A single centralized account into which funds collected at regional locations
(lockboxes) are transferred.


concentration banking

System whereby customers make payments to a regional collection center which transfers funds to
a principal bank.


Concentration services

Movement of cash from different lockbox locations into a single concentration
account from which disbursements and investments are made.


Configuration audit

A review of all engineering documentation used as the basis
for a manufactured product to see if the documentation accurately represents
the finished product.


Configuration control

Verifying that a delivered product matches authorizing
engineering documentation. This also refers to engineering changes made subsequent
to the initial product release.


Consumer Price Index (CPI)

The CPI, as it is called, measures the prices of consumer goods and services and is a
measure of the pace of U.S. inflation. The U.S.Department of Labor publishes the CPI very month.


Consumer Price Index (CPI)

An index calculated by tracking the cost of a typical bundle of consumer goods and services over time. It is commonly used to measure inflation.


contribution margin ratio

the proportion of each revenue dollar remaining after variable costs have been covered;
computed as contribution margin divided by sales


Controlled foreign corporation (CFC)

A foreign corporation whose voting stock is more than 50% owned
by U.S. stockholders, each of whom owns at least 10% of the voting power.


Conversion parity price

Related:Market conversion price


Conversion ratio

The number of shares of common stock that the security holder will receive from
exercising the call option of a convertible security.


Convertible price

The contractually specified price per share at which a convertible security can be
converted into shares of common stock.


Core Earnings

A measure of earnings that includes only the results of the primary operating
activities of the firm. It is most common to see the measure used by financial firms.


Corporation

A legal "person" that is separate and distinct from its owners. A corporation is allowed to own
assets, incur liabilities, and sell securities, among other things.


Corporation

A legal entity, organized under state laws, whose investors purchase
shares of stock as evidence of ownership in it. A corporation is a legal entity, which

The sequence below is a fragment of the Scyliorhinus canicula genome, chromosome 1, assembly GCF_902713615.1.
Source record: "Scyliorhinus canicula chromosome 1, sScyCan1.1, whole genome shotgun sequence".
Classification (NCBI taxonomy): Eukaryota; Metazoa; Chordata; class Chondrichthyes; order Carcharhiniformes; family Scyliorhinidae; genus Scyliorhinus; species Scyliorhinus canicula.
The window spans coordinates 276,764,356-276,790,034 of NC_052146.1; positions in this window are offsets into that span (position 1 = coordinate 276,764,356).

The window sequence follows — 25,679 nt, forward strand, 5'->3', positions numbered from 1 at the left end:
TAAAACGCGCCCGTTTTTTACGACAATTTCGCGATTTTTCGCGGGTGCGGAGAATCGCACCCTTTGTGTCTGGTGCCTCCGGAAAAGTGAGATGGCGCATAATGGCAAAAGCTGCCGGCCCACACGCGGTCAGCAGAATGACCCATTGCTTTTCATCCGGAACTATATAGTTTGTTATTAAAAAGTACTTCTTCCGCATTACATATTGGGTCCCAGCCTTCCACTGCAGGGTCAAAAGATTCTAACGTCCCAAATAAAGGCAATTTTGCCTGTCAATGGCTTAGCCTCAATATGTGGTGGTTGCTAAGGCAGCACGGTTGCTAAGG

eliminates much of the liability for the corporation’s actions from its investors.


corporation

Business owned by stockholders who are not personally
liable for the business’s liabilities.


Cost-benefit ratio

The net present value of an investment divided by the investment's initial cost. Also called
the profitability index.


Cost Plus Estimated Earnings in Excess of Billings

Revenue recognized to date under the percentage-of-completion method in excess of amounts billed. Also known as unbilled accounts
receivable.


Coverage ratios

ratios used to test the adequacy of cash flows generated through earnings for purposes of
meeting debt and lease obligations, including the interest coverage ratio and the fixed charge coverage ratio.


Credit Rationing

Restriction of loans by lenders so that not all borrowers willing to pay the current interest rate are able to obtain loans.


Cumulative-Effect Adjustment

The cumulative, after-tax, prior-year effect of a change in accounting
principle. It is reported as a single line item on the income statement in the year of the
change in accounting principle. The cumulative-effect-type adjustment is the most common accounting
treatment afforded changes in accounting principle.


Cumulative Effect of a Change in Accounting Principle

The change in earnings of previous years
based on the assumption that a newly adopted accounting principle had previously been in use.


Cumulative Effect of Accounting Change

The change in earnings of previous years assuming
that the newly adopted accounting principle had previously been in use.


Current ratio

Indicator of short-term debt paying ability. Determined by dividing current assets by current
liabilities. The higher the ratio, the more liquid the company.